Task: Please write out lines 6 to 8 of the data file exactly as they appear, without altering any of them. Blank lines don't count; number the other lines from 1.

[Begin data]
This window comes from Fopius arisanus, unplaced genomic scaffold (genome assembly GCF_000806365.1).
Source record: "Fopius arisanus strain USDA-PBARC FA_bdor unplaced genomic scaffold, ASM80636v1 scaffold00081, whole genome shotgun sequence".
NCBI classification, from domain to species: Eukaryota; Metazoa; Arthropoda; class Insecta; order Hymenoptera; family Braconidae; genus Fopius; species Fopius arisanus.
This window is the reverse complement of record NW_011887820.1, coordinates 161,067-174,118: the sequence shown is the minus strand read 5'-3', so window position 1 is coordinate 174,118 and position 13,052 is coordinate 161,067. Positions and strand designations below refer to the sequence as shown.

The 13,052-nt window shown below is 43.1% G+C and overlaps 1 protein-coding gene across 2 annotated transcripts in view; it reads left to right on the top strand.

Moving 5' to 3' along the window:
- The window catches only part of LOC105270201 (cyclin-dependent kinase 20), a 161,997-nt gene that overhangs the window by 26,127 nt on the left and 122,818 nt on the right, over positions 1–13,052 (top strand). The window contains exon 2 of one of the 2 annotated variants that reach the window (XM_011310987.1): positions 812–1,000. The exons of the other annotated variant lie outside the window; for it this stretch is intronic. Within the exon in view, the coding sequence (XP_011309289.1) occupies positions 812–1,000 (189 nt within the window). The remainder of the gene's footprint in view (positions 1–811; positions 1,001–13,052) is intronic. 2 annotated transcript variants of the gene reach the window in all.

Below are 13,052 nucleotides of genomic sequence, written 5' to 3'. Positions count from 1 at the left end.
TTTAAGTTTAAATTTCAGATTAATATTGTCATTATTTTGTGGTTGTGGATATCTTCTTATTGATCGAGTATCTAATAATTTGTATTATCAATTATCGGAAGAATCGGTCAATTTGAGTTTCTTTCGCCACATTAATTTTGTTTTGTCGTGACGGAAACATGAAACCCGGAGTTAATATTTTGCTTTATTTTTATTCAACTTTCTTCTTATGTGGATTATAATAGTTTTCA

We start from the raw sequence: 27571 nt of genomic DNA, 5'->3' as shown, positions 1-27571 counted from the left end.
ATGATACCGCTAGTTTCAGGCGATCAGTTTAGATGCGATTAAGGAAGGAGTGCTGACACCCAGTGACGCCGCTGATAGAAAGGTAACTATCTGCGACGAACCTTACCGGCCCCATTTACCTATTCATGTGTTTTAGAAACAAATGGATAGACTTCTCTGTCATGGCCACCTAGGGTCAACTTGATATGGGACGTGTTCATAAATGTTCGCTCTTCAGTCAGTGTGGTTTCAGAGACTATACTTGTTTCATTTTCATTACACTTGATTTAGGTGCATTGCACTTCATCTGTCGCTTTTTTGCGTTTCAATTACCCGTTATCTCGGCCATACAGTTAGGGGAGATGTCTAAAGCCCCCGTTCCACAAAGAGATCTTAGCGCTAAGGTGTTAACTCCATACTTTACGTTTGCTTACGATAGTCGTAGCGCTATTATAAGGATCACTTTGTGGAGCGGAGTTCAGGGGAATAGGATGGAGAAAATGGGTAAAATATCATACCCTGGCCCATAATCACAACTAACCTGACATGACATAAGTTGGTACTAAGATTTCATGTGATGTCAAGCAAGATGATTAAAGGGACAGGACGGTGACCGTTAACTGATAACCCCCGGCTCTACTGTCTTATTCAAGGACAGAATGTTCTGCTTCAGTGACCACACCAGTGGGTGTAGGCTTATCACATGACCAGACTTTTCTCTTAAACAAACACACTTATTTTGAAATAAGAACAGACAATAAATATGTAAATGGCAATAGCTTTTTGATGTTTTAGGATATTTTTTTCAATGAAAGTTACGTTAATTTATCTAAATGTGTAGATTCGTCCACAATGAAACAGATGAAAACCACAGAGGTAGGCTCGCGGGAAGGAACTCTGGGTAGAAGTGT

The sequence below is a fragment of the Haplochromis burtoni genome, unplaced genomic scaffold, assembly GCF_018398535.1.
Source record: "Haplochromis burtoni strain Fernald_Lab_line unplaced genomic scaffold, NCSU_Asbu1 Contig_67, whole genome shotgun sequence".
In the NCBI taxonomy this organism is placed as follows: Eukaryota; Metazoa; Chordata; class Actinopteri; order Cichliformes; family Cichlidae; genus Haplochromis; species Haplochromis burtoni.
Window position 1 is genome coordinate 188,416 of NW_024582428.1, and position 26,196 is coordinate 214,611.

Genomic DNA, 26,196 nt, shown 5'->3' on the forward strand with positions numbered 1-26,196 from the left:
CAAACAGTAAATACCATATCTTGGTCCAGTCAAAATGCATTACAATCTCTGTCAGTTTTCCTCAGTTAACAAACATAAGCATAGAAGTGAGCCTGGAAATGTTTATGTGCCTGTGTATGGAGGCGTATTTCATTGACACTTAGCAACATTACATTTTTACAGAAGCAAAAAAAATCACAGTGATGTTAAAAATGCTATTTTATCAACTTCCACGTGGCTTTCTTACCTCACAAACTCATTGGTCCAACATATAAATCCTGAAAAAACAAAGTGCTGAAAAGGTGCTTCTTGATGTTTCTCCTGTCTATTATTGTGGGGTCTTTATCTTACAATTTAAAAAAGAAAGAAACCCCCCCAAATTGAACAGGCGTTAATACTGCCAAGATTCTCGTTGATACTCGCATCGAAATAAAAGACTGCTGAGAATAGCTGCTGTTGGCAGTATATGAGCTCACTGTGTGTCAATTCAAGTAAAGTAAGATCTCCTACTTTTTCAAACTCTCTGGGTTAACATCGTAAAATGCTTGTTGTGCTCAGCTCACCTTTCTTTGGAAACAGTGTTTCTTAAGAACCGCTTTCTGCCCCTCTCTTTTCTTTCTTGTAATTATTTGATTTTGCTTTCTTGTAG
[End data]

Moving 5' to 3' along the window:
- The window catches only part of LOC105270201 (cyclin-dependent kinase 20), a 161,997-nt gene that overhangs the window by 26,127 nt on the left and 122,818 nt on the right, over positions 1–13,052 (top strand). The window contains exon 2 of one of the 2 annotated variants that reach the window (XM_011310987.1): positions 812–1,000. The exons of the other annotated variant lie outside the window; for it this stretch is intronic. Within the exon in view, the coding sequence (XP_011309289.1) occupies positions 812–1,000 (189 nt within the window). The remainder of the gene's footprint in view (positions 1–811; positions 1,001–13,052) is intronic. 2 annotated transcript variants of the gene reach the window in all.

Below are 13,052 nucleotides of genomic sequence, written 5' to 3'. Positions count from 1 at the left end.